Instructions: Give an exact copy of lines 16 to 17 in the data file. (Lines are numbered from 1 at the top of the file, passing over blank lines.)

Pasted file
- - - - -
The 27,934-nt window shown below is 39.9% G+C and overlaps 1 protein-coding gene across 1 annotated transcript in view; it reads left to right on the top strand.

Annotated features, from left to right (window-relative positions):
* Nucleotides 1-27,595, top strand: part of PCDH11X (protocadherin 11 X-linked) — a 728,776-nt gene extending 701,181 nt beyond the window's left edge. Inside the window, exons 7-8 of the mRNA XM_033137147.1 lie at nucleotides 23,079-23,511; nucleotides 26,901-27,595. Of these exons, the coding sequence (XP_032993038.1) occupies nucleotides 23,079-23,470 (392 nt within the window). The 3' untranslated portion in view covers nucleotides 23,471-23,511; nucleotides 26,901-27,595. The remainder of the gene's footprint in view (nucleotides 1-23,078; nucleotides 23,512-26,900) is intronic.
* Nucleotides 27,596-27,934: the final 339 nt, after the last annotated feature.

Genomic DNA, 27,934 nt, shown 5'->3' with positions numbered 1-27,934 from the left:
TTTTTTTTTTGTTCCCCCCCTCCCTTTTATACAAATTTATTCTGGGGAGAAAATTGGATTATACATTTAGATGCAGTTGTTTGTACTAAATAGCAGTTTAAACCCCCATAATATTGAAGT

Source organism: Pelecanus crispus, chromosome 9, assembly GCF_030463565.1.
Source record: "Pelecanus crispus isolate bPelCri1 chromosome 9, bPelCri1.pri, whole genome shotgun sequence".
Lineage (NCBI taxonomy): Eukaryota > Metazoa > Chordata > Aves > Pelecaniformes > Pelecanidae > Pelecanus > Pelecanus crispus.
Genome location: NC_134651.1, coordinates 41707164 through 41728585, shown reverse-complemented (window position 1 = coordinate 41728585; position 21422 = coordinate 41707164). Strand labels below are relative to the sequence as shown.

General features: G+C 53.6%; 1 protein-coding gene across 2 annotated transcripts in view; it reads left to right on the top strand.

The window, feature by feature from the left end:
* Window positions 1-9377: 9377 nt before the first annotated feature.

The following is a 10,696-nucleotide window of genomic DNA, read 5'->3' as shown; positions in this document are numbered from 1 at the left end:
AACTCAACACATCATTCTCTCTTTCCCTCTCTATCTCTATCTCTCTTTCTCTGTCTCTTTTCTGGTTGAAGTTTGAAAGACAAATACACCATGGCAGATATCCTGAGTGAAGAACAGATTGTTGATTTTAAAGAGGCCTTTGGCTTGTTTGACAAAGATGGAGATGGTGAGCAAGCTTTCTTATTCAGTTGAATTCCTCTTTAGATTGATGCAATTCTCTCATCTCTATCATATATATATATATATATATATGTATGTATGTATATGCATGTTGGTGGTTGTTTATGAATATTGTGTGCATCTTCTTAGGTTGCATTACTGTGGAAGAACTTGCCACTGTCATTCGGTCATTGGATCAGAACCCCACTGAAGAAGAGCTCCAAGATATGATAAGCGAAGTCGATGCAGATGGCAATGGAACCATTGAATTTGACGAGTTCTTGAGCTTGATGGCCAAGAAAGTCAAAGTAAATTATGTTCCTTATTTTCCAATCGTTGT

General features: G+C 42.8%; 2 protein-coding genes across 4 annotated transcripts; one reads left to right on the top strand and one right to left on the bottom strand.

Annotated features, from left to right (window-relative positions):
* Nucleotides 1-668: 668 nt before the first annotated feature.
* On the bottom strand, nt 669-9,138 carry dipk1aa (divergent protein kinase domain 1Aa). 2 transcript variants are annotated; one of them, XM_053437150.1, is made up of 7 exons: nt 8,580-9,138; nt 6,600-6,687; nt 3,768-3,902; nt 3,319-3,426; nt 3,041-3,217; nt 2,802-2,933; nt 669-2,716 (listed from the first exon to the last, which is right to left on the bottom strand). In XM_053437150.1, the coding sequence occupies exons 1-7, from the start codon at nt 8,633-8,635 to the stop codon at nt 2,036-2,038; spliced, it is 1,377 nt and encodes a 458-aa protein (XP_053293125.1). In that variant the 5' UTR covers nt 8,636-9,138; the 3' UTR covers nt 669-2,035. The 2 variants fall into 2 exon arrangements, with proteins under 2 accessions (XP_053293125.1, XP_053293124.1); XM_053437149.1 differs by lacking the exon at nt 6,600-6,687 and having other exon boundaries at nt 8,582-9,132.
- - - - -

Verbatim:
General features: G+C 42.8%; 2 protein-coding genes across 4 annotated transcripts; one reads left to right on the top strand and one right to left on the bottom strand.

Annotated features, from left to right (window-relative positions):